The electronic control system 36 contains a metallic heat sink assembly 56 that includes a generally vertically oriented heat sink wall 58 extending generally longitudinally relative to the rotational axis of the motor 28. As such, air from the auxiliary cooling fan 34 flows over the front and back faces of the heat sink wall 58. A first circuit board 70 is mounted on brackets extending forward from the forward face of the heat sink wall 58 at about forty five degrees relative to the wall 58. A second circuit board 72 is mounted on bracket assembly projecting from the rear face of the heat sink wall 58 at about a ninety degree angle relative to the wall 58. Positioning the circuit boards 70 and 72 relative to wall 58 in this manner, allows the auxiliary cooling fan 34 to provide airflow across the circuit boards 70 and 72, and the heat sink assembly 56. A series of cooling fins 60 extends forwardly from the front face of wall 58. Air from auxiliary fan 34 blowing over these fins helps to transfer heat away from the wall 58.
The fan used in one embodiment of the invention may be an axial flow fan to draw air longitudinally out through the adjacent end of motor 28 and then blow the air over the electronic control system 36. This auxiliary fan 34 has an independent power source from the motor 28 and its rotational speed is not controlled by the speed of the rotation of the drive shaft 30. Such power source will likely be electric, but could be a hydraulic supply. The auxiliary cooling fan 34 has enough cooling capacity such that while operating the treadmill at low speeds the efficiency of the motor will remain sufficient to maintain the endless belt 18 (shown in
As the temperature of a treadmill motor increases, the efficiency decreases. If the motor 28 becomes too hot it cannot generate a sufficient amount of torque to drive the treadmill belt 18 at a constant rate of speed, especially at low belt speed, such as when the user walks rather than runs on the treadmill. This occurs because the amount of heat generated in the motor is proportional to the amount of current applied to the motor. This auxiliary cooling fan 34 allows the motor to increase its torque output by increasing its current flow due to the lower operating temperature of the motor 28.
Preferably, the diameter of the passageway is large enough to ensure that the intake airways 66 of the motor 28 end plate are not obstructed. The mounting plate 50 also contains four threaded holes 64 located adjacent the corners of the plate which are used for attaching the auxiliary fan 34. Four threaded fasteners 62 attach the auxiliary fan 34 to the mounting plate 50. Fasteners 62 are each threaded into screw holes 64.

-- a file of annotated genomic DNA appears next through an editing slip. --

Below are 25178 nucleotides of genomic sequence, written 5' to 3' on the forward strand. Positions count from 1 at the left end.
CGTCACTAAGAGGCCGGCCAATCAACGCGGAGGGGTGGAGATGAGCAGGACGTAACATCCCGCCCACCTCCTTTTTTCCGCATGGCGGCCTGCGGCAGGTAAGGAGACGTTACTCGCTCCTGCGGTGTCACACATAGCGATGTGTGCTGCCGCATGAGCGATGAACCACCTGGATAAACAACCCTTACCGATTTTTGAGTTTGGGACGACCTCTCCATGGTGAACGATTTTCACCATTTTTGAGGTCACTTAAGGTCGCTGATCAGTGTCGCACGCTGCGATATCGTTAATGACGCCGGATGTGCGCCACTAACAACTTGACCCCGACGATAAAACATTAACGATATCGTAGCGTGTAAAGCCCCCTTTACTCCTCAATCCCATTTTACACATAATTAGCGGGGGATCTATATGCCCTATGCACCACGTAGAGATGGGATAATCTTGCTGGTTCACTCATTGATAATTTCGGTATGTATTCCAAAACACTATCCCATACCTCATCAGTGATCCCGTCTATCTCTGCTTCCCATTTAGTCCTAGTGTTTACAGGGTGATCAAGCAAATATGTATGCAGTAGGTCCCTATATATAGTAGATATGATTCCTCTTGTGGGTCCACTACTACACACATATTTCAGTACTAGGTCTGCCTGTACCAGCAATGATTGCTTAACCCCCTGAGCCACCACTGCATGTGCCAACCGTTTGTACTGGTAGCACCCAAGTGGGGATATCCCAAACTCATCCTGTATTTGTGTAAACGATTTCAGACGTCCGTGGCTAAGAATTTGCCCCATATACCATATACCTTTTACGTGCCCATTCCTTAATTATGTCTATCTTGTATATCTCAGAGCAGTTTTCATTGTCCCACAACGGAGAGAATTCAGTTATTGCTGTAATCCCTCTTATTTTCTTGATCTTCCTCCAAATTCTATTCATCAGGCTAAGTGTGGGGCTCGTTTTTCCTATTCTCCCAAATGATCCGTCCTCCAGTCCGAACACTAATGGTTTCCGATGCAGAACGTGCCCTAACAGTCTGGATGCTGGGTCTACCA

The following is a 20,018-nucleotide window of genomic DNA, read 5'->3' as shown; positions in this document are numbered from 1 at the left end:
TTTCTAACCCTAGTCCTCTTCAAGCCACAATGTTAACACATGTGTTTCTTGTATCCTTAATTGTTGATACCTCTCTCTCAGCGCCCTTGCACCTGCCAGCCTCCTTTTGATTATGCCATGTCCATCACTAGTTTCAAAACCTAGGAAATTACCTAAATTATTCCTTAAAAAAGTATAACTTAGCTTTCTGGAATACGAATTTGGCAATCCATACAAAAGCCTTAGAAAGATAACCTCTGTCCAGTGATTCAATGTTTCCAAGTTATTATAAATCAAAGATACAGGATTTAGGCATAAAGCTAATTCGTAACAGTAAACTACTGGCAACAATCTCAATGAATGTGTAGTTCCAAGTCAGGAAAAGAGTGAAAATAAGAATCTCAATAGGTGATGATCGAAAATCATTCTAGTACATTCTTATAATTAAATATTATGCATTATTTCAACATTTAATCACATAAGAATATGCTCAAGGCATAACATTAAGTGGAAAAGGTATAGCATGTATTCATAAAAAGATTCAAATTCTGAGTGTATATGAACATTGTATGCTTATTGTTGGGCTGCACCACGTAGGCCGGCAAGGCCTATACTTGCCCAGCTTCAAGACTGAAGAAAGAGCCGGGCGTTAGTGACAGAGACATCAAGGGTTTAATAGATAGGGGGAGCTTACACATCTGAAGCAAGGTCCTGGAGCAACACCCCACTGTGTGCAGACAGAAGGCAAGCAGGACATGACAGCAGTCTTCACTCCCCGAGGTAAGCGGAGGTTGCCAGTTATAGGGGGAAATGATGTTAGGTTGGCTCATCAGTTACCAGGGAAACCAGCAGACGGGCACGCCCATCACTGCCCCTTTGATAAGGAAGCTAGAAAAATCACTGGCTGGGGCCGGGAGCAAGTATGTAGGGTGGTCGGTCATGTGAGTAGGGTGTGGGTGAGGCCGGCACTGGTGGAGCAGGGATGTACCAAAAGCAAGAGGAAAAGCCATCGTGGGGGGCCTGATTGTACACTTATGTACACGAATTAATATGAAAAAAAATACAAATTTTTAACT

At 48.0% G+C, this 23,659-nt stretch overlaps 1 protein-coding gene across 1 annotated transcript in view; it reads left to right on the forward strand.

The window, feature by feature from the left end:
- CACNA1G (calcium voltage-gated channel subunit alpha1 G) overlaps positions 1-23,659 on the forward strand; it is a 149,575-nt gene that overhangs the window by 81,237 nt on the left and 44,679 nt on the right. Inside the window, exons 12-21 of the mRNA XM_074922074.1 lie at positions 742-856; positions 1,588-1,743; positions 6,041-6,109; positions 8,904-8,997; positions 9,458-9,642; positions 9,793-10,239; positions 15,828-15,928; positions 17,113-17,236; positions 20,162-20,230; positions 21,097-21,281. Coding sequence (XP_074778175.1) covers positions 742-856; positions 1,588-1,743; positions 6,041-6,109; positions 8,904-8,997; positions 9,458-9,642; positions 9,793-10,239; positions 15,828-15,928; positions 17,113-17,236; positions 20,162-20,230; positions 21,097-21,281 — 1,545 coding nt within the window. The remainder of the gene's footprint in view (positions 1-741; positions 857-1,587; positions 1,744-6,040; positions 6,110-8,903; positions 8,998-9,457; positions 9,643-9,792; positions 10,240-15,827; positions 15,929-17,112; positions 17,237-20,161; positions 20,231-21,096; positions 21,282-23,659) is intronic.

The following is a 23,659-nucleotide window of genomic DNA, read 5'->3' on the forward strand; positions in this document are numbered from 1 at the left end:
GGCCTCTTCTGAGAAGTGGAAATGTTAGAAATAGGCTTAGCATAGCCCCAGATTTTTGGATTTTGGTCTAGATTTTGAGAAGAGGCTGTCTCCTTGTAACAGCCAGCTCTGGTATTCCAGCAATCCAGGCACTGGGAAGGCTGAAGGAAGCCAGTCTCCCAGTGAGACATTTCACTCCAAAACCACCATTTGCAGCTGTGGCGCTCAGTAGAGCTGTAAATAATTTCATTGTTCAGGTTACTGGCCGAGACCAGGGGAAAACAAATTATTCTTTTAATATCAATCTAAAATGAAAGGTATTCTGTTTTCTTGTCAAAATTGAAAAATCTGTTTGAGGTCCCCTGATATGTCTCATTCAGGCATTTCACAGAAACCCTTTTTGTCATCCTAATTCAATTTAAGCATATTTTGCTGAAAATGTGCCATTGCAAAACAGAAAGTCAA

Although a preferred embodiment of the treadmill motor cooling system has been described above, it should be apparent to those of ordinary skill in the art that various alterations and modifications are possible within the scope of the present invention. For example, the auxiliary fan 34 could be located in various locations, such as above the motor or beneath the motor. Additionally, more than one auxiliary fan could be used to further cool the motor and the circuitry. Also, fans of various types could be used, including axial flow fans as described above, as well as a squirrel-cage type of fan or turbo type of fan.
|Cited Patent||Filing date||Publication date||Applicant||Title|
|US3518467||Nov 4, 1968||Jun 30, 1970||Emerson Electric Co||Totally enclosed fan-cooled electric motor|
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|US6300694||Dec 6, 1999||Oct 9, 2001||Leao Wang||Cooling fan for electric treadmill motor|
|Citing Patent||Filing date||Publication date||Applicant||Title|
|US7887466 *||Feb 15, 2011||Paul Chen||Treadmill having ventilating fan device|
|U.S. Classification||482/54, 482/51|
|International Classification||H02K9/04, A63B22/02, H02K11/04|
|Cooperative Classification||A63B22/0235, H02K9/04, H02K11/33|
|European Classification||H02K11/00H1, A63B22/02B, H02K9/04|
|Feb 27, 2003||AS||Assignment|
Owner name: PRECOR INCORPORATED, WASHINGTON
Free format text: ASSIGNMENT OF ASSIGNORS INTEREST;ASSIGNOR:ILLINOIS TOOL WORKS, INC.;REEL/FRAME:013447/0040
Effective date: 20030206
|Feb 11, 2009||FPAY||Fee payment|
Year of fee payment: 4
|Apr 26, 2013||REMI||Maintenance fee reminder mailed|
|Sep 13, 2013||LAPS||Lapse for failure to pay maintenance fees|
|Nov 5, 2013||FP||Expired due to failure to pay maintenance fee|
Effective date: 20130913